With that in mind, what authors or books have influenced your career as a writer, and why?

I came to reading crime fiction when I heard Sara Paretsky being interviewed on CBC radio about how she wanted to write a book where the women were their own actors, making their own decisions. I’ve read mysteries ever since. I read a lot of different subgenres (and I write in different subgenres also: modern gothic suspense, police procedural, historical fiction, even books for adult literary), but I was introduced to cozies by reading Mary Jane Maffini (Victoria Abbott), Kate Carlisle, and Jenn McKinley. I am the past chair of the Crime Writers of Canada, and I’ve gotten to know and read so many wonderful Canadian mystery writers. I am a strong believer that to be a good writer you have to read and read widely. Good writing inspires me.

Do you have a favorite place to write?

In the summer out on the deck. In the winter, I stand at the half-wall between the kitchen and dining room. I love writing standing up, it’s good physically and good, I’ve found, for creativity. I have a small computer totally dedicated to writing novels, and nothing else. I’ve never set up email or Facebook or anything but Word. I need that physical space between my writing and all the social media distractions.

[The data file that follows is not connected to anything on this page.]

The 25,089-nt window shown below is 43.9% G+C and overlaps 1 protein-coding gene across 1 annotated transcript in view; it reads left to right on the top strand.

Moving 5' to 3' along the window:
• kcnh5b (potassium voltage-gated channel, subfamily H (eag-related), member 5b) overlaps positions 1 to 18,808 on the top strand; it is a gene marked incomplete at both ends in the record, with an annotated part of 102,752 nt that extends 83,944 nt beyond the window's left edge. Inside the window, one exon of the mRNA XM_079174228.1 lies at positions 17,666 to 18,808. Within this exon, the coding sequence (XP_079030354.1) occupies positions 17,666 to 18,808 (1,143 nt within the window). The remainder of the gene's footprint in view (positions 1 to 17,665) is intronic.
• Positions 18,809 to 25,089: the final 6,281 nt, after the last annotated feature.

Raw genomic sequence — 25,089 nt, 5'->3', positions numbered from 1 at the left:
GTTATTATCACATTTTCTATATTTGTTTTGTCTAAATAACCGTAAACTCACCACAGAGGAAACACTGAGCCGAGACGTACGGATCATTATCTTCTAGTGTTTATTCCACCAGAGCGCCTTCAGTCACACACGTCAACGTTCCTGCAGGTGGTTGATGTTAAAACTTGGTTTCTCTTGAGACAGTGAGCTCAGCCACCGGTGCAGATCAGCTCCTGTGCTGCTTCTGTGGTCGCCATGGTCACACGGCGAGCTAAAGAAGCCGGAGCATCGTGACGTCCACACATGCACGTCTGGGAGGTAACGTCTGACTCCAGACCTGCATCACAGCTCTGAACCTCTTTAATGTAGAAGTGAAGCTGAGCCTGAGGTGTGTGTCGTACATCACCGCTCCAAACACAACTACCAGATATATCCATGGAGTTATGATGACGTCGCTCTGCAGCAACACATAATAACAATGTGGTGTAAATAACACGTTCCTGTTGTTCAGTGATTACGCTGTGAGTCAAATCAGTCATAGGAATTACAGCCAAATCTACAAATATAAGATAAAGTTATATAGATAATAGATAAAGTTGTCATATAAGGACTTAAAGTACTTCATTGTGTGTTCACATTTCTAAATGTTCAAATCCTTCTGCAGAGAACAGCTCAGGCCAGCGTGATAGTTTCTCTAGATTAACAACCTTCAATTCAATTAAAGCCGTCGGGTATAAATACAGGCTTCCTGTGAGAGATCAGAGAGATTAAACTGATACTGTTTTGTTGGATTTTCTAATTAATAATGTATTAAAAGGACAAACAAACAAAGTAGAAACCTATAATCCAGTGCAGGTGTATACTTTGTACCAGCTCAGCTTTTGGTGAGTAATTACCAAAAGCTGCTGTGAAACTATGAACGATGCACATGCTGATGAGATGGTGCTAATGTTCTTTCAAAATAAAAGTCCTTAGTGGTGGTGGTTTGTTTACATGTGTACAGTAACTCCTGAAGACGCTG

What can readers look forward to next?

In March, Crooked Lane will be releasing the first in the Sherlock Holmes Bookshop and Emporium mysteries, Elementary, She Read. I am very excited about this series; it’s been so much fun to write. It’s a cozy, but with a little bit of an edge as the main character isn’t your standard cozy protagonist.


vicki2Vicki Delany is one of Canada’s most prolific and varied crime writers, author of more than twenty published crime novels, including standalone Gothic thrillers, and the Constable Molly Smith series from Poisoned Pen Press and the Year Round Christmas Mysteries from Penguin Random House.

Under the pen name of Eva Gates she is the national bestselling author of the Lighthouse Library cozy series from Penguin Random House, set in a historic lighthouse on the Outer Banks of North Carolina.

Vicki lives in Prince Edward County, Ontario. She is the current president of the Crime Writers of Canada.

To learn more about Vicki, please visit her website.

Wendy Tyson